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Fecal Examination Techniques

Michael W. Dryden, DVM, MS, PhD, & Patricia A. Payne, DVM, PhD Kansas State University

Parasitology

|April 2010|Peer Reviewed

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Fecal Examination Techniques

Intestinal parasites are both a real and client-perceived problem in companion animals.

Most clients are well aware that puppies and kittens have worms and expect their veterinarian to use proper diagnostic techniques and treatment protocols. Because many companion animal parasites are zoonotic, veterinarians and clinical staff must be up to date on the best diagnostic techniques.

To ensure the health and well-being of pets and reduce the chance of transmission of potentially zoonotic parasites, fecal examinations for parasite eggs, oocysts, and cysts are important. Many different procedures and techniques are used, each with its own advantages and limitations. This article reviews the most commonly used fecal examination techniques. Reliability of results depends on following protocols, using an adequate sample size, and ensuring qualifications and training of the technician or veterinarian conducting the fecal examination.

Direct Smears

Indications

For recovery of motile trophozoites of proto­­zoan parasites, such as Giardia species and Tritrichomonas foetus.

Advantages

Rapid screening of fecal material with the ability to observe motile trophozoites that may be distorted and killed in hypertonic flotation solutions

Disadvantages

The small volume of feces renders sensitivity low1 and differentiation and identification of trophozoites can be difficult.

Reliability of Results

Dependent on experience and skill of person examining the slide and the presence and viability of the trophozoites in the small-sample volume.

Economic Impact

Minimal

Centrifugation Fecal Flotation

Indications

For diagnosis of parasitic infections when the diagnostic stage can be recovered in feces. Useful as part of routine wellness checks or when clinical signs increase the level of suspicion for parasitic infection.

 

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Advantages

 

Several studies and publications document that centrifugation fecal flotation recovers significantly more eggs and oocysts and has fewer false-negative results than passive flotation systems.1–6 While investigators did not find more positive samples with the centrifugation method, the data did show that the centrifugation method recovered 1.5 to 4 times more eggs than passive flotation.7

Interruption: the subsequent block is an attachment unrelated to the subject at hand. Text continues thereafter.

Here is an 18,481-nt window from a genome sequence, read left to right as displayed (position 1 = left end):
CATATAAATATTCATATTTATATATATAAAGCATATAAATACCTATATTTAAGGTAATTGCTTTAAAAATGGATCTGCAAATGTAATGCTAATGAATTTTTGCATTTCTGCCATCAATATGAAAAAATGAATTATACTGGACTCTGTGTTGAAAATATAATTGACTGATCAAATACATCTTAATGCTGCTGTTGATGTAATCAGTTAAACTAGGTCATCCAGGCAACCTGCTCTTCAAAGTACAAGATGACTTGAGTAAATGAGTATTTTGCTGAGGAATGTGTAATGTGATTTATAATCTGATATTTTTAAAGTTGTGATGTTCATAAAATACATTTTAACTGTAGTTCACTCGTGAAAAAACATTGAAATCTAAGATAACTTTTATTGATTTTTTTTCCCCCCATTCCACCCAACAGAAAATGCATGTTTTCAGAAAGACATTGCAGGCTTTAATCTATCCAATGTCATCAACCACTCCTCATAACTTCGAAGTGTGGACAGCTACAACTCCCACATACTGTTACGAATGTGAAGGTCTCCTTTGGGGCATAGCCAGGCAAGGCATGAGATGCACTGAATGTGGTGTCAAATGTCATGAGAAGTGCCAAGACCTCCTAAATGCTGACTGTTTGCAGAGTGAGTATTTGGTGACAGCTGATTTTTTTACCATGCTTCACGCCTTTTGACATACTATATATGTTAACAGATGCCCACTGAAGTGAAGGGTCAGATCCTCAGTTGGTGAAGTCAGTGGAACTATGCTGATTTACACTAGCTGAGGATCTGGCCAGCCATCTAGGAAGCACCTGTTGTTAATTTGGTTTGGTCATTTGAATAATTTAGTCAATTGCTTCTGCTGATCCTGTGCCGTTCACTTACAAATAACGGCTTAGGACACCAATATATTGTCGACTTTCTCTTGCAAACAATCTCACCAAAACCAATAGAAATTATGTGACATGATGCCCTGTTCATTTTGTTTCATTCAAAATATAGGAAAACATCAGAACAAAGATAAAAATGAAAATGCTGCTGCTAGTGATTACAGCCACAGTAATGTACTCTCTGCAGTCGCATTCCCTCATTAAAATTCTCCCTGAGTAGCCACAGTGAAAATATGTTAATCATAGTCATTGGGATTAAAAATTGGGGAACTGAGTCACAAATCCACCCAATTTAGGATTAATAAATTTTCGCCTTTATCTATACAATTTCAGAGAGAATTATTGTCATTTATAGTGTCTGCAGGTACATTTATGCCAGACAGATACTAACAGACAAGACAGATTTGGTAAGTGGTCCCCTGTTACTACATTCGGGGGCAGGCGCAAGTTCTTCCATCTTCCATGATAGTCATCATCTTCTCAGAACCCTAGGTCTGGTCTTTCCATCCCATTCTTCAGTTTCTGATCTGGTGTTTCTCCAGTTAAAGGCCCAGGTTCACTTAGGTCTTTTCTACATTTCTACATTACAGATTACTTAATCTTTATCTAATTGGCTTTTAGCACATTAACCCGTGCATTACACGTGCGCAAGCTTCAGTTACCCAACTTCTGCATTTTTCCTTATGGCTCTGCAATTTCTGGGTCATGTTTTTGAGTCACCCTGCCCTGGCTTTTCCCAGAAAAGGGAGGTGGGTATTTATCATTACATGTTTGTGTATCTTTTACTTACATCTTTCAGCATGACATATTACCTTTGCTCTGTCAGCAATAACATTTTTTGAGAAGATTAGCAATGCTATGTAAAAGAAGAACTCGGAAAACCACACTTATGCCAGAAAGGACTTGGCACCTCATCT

Salt solutions (NaCl, NaNO3, ZnSO4) have been commonly used for fecal flotation in veterinary practices, primarily because they are commercially available and zinc sulfate has been considered the best solution for recovery of Giardia species cysts.

Centrifugation fecal flotation using Sheather’s sugar solution (specific gravity, 1.27), which is now commercially available, can recover more eggs with a mean specific gravity above 1.2, such as Taenia (Figure 1) and Physaloptera species (Figure 2), than standard salt solutions (eg, zinc sulfate and sodium nitrate; specific gravity, 1.18–1.2). Sodium nitrate solutions can be made with higher specific gravity, but slides must be examined quickly before solution crystallizes.

Disadvantages

Requires the use of a centrifuge, either swinging or fixed-head rotor. Overfilling test tubes with sugar solution can leave a sticky residue in the centrifuge. Giardia species cysts are distorted and may be destroyed by Sheather’s sugar solution.

Reliability of Results

Directly related to strict adherence to proper procedure and the skill and experience of person examining microscope slide. A well-performed technique by a qualified person will yield very reliable results. On the basis of reported data, a centrifugation technique using Sheather’s sugar solution is the best method for a routine fecal flotation in a private practice and is now considered to be the gold standard technique.

Economic Impact

Moderate—identification of more positive fecal results translates directly into more antiparasitic treatments.

Passive Fecal Flotation

Indications

For diagnosis of parasitic infections as part of routine wellness checks when the diagnostic stage can be recovered in the feces or when clinical signs increase level of suspicion for parasitic infection.

Advantages

Fairly easy to conduct, especially if a commercial device is used; often less expensive than centrifugation techniques. A passive technique can be conducted when a centrifuge capable of fecal flotation is not available.

Disadvantages